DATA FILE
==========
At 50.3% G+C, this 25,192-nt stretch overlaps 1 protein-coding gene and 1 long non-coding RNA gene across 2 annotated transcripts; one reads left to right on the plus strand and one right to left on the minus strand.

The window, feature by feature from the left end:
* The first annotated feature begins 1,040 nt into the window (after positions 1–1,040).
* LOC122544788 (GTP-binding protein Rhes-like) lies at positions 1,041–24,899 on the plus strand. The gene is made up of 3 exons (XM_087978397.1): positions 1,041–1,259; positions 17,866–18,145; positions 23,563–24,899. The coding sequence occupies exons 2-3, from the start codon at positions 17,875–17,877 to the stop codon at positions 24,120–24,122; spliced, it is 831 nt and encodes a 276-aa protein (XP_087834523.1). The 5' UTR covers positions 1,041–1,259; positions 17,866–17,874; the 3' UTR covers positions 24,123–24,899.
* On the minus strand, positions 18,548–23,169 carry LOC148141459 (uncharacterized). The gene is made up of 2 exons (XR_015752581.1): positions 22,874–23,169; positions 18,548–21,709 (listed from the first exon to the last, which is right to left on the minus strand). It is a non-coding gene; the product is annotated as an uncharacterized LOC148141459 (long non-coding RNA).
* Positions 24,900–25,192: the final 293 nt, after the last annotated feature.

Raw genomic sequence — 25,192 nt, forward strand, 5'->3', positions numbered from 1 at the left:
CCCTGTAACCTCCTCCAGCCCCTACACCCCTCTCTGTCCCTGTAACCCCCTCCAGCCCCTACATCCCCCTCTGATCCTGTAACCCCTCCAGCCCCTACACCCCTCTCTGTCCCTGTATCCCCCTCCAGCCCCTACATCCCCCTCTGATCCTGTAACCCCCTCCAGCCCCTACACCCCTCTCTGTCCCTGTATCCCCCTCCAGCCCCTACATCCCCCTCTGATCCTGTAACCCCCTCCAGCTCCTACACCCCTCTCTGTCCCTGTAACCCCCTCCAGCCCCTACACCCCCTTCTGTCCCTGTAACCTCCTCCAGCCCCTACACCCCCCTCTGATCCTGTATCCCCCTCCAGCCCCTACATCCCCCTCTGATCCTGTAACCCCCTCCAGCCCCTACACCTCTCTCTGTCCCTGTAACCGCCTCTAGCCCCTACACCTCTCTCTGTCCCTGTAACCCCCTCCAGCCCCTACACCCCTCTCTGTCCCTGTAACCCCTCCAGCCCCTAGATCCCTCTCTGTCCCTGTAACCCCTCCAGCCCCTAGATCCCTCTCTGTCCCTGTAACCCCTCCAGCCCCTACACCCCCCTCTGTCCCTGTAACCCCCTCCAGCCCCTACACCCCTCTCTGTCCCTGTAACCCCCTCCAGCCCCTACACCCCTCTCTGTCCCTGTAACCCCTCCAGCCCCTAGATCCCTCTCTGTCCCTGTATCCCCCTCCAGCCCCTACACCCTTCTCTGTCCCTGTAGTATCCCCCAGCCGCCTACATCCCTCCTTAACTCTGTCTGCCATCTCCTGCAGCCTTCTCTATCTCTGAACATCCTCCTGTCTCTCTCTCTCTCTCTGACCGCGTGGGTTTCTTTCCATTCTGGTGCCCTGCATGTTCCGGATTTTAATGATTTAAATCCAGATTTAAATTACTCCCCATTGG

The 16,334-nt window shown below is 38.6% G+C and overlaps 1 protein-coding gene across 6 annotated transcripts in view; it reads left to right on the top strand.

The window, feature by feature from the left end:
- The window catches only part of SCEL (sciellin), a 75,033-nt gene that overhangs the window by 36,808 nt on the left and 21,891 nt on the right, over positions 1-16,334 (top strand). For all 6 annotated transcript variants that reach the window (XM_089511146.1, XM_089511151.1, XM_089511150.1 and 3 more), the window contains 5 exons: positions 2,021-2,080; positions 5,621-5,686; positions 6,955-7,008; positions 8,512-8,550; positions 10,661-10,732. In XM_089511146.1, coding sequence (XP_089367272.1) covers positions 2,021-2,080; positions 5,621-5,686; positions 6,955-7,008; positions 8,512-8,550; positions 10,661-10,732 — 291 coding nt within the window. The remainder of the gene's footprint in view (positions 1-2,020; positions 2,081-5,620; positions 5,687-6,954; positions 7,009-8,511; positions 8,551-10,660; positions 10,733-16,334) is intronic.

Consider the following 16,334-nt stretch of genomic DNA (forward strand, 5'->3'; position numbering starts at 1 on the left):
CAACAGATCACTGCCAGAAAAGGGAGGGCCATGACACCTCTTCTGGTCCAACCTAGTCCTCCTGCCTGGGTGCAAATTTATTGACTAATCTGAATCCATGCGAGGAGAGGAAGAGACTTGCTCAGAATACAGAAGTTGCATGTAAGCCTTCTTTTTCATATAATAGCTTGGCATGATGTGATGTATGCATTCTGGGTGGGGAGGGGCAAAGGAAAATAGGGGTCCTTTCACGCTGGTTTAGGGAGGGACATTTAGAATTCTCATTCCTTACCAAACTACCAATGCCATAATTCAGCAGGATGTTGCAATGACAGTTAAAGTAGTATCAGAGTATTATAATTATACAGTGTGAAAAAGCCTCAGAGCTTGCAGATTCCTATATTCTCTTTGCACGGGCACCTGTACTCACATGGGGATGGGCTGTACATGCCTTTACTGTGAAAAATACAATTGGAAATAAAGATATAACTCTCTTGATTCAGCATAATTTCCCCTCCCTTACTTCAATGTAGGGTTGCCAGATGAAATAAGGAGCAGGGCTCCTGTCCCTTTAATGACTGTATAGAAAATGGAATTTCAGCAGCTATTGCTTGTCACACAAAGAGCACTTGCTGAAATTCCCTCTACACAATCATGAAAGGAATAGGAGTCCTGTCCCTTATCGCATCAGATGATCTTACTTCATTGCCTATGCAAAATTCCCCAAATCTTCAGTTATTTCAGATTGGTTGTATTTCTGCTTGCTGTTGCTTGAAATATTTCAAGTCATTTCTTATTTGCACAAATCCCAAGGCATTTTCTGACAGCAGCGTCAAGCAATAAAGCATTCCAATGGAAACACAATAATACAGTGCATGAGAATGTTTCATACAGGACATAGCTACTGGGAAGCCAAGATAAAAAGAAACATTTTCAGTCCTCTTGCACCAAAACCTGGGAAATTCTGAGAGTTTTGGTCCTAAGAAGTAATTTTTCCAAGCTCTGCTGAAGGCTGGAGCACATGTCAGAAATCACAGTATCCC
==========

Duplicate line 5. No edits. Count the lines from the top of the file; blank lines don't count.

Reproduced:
* On the minus strand, positions 18,548–23,169 carry LOC148141459 (uncharacterized). The gene is made up of 2 exons (XR_015752581.1): positions 22,874–23,169; positions 18,548–21,709 (listed from the first exon to the last, which is right to left on the minus strand). It is a non-coding gene; the product is annotated as an uncharacterized LOC148141459 (long non-coding RNA).